“Permaculture, Rewilding and Herbalism” – Interview with The Perma Pixie (aka Taj Scicluna), Dandenong Ranges, Melbourne, Australia. By Willi Paul, Planetshifter.com Media
Excerpts from Interview with The Perma Pixie by Willi
One of the first impressions of you in your community is as alchemist. How do you transmute soil and people into new realities?
I am honored to be perceived as an alchemist!
I try to transform energy where ever I go. The second law of thermodynamics is that energy cannot be created or destroyed, only transformed, so I am always trying to transform energy to a more usable form and harness it before it becomes less usable.
This can apply to landscapes and social structures alike.
Soil can be transformed by harnessing the energy of microbes, and giving soil vitality and life. I build as much compost as I can, and am on the path of studying microbes to ensure that our soil is as nutrient dense as possible, thriving with life.
As for people, my goal is to invite them into a completely different atmosphere. I take care when preparing for Herbal and Wild Food workshops to bring all my wooden bowls and jars of herbs... everything is wrapped in twine and printed on brown post-consumer recycled paper... I like to see people’s faces light up, for them to feel their life is an amazing and magical place.
My goal is to have an Education center that is a little cottage, with a fire place and a constant cauldron of soup, books lining the walls, many cushions and a massive garden to step into to learn about Permaculture, Herbalism and Rewilding.
Are there any special struggles or barriers around being a woman in permaculture?
Yes, there are. Being a woman is one thing. Being a woman with dreadlocks and piercing is another. I have actually had people tell me to my face that they were surprised I was intelligent and focused after speaking with me. People judge at face value all the time, and I feel if I changed myself to appeal to a wider audience then I would be perpetuating the discrimination.
Men are taken more seriously in a lot of areas than women, and this is true in Permaculture as well. A lot of men within the Permaculture movement are very intelligent, incredible, extremely practical people, and deserve to be recognized for their expertise. Many leadership skills are actually male traits, and so women do not appear to gain as much exposure as men within the industry. One of the main barriers is talking to earth-movers and surveyors- very male dominated industries- where your opinion as a women is not taken on board with as much acceptance and respect. I am hoping that things become a little more balanced in future. Although I am professional with my work, I do approach course participants with warmth and even nurturing, and that is something I am proud of.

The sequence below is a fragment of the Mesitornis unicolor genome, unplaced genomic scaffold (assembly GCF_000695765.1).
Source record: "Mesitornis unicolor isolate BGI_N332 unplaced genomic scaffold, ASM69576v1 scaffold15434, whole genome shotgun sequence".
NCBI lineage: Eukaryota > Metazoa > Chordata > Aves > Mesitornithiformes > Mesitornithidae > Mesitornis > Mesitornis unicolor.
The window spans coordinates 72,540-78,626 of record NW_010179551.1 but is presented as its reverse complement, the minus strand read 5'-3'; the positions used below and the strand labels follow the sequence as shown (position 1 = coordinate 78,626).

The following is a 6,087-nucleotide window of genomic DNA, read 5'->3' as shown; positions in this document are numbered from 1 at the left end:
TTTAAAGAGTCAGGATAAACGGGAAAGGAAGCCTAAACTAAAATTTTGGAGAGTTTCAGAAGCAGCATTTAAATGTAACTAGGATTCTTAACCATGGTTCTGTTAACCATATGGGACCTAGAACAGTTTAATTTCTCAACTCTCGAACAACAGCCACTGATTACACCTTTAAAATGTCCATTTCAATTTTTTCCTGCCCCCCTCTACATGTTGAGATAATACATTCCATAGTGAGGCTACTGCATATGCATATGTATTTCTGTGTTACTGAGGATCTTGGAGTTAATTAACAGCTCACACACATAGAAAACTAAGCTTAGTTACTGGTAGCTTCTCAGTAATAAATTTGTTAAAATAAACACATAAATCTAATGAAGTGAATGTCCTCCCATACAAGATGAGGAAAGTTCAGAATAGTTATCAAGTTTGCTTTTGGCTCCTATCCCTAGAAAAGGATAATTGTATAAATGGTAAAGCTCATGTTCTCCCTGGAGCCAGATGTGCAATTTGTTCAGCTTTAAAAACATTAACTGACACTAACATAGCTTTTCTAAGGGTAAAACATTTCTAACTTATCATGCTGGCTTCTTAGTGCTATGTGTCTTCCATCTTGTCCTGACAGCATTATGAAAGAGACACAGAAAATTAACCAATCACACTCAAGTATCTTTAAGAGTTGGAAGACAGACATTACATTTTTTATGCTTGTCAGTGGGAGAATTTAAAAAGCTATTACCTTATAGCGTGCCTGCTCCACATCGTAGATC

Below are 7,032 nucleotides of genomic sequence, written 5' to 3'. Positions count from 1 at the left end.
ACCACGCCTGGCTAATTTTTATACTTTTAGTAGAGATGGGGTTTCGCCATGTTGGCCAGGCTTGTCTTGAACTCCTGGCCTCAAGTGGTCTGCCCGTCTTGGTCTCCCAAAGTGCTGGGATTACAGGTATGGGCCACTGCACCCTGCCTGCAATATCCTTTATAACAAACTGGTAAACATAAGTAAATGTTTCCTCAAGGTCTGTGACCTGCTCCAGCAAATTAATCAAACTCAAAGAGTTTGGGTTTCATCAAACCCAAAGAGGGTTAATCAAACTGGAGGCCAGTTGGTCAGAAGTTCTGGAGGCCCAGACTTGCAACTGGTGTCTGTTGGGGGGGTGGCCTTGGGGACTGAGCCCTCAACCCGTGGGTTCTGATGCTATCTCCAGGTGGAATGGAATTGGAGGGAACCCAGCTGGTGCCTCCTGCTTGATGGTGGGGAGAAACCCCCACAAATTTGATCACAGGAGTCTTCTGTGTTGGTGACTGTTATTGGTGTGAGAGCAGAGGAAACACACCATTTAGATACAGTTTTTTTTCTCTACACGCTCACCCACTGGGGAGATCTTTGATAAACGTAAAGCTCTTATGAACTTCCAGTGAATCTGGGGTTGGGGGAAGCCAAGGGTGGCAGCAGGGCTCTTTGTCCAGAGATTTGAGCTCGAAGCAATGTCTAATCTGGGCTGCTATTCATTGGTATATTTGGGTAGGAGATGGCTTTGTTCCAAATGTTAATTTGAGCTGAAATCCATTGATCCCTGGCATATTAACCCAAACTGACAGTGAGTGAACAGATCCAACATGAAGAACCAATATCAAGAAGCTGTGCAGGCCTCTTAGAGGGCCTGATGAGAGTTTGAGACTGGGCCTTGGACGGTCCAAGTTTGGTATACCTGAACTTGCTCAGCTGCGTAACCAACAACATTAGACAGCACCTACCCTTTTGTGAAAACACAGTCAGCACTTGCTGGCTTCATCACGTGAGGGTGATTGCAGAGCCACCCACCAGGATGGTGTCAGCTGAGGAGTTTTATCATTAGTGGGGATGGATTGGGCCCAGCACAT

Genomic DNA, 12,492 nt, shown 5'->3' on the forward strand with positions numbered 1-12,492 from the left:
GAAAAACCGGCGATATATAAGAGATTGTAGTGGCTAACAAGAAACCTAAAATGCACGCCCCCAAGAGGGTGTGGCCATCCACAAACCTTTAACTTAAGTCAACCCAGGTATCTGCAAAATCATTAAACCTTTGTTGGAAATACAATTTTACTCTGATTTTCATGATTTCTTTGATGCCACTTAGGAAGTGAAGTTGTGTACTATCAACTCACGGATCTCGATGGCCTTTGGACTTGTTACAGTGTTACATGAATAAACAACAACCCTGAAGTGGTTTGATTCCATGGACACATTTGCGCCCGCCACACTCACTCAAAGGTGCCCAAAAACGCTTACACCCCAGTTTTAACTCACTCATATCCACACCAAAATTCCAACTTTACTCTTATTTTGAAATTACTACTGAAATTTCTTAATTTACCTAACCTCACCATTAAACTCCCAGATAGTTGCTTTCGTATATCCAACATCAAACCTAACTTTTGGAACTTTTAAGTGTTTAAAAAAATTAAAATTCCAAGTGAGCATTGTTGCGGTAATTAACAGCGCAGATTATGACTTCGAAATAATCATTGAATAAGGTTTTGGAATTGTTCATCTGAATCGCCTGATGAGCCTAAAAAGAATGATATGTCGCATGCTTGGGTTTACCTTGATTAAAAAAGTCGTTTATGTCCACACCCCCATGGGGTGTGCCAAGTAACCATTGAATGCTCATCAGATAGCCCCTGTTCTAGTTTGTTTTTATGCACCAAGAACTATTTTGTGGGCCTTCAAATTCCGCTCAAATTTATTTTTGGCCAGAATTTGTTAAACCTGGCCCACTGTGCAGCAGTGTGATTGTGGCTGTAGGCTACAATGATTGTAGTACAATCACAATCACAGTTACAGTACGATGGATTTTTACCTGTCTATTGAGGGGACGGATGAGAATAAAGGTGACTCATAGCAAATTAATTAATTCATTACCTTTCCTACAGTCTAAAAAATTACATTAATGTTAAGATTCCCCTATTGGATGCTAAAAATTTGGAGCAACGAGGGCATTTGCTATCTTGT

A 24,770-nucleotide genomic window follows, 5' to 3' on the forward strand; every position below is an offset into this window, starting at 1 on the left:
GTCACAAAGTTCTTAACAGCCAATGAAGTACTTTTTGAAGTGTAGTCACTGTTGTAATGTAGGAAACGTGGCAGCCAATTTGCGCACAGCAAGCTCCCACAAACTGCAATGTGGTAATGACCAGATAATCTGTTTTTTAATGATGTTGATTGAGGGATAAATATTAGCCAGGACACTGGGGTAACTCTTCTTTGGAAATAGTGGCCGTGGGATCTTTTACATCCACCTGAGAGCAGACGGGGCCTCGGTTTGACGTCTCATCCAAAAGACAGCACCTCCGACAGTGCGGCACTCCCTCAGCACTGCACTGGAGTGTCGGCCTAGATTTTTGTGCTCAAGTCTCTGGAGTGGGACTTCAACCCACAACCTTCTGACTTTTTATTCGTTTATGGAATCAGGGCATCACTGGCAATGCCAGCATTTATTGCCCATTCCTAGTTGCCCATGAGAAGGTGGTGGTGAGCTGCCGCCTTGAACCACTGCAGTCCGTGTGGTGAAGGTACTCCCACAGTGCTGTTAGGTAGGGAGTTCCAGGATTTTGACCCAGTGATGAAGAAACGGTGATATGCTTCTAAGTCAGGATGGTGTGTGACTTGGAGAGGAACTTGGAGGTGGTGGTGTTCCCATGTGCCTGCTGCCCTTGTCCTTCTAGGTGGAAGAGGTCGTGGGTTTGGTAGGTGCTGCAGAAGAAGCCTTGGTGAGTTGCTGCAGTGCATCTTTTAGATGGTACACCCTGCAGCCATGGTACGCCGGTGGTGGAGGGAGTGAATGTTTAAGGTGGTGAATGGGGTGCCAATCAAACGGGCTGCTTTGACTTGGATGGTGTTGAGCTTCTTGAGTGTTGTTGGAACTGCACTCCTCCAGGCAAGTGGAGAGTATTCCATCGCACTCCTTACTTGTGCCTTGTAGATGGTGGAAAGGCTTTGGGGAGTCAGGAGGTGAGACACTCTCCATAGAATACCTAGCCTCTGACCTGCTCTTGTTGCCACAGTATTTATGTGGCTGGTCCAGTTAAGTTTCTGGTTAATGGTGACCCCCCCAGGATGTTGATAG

One of the many key permaculture / transition movement concepts in my quiver for years is localization. Is this a political process?
The answer to many Permaculture related questions is; it depends. It can be political, and most of the time when dealing with invisible structures such as economics, community and legalities, politics and planning are a large part of this. I believe just as a landscape should have a design, so should a business, social structure or economy. This is where social Permaculture plays a part, and is a facet within the movement which I have become increasingly interested in.
When dealing with landscapes, often there is a predictable action - reaction process. It can be quite easy, with research and design, to shape a landscape and encourage an outcome. When dealing with people and concepts however, things become more complicated. I do believe that in order for us to localize our food and economies, we must learn to accept and respect a wide range of people, and be open to educating one another.
Localization can be taken into the hands of the community, and in many ways we need community backing in order to stabilize our food supply and deal with legalities that do not take environmental rights into consideration. This could well be a political process, but how that process is designed and its outcomes are up to the community.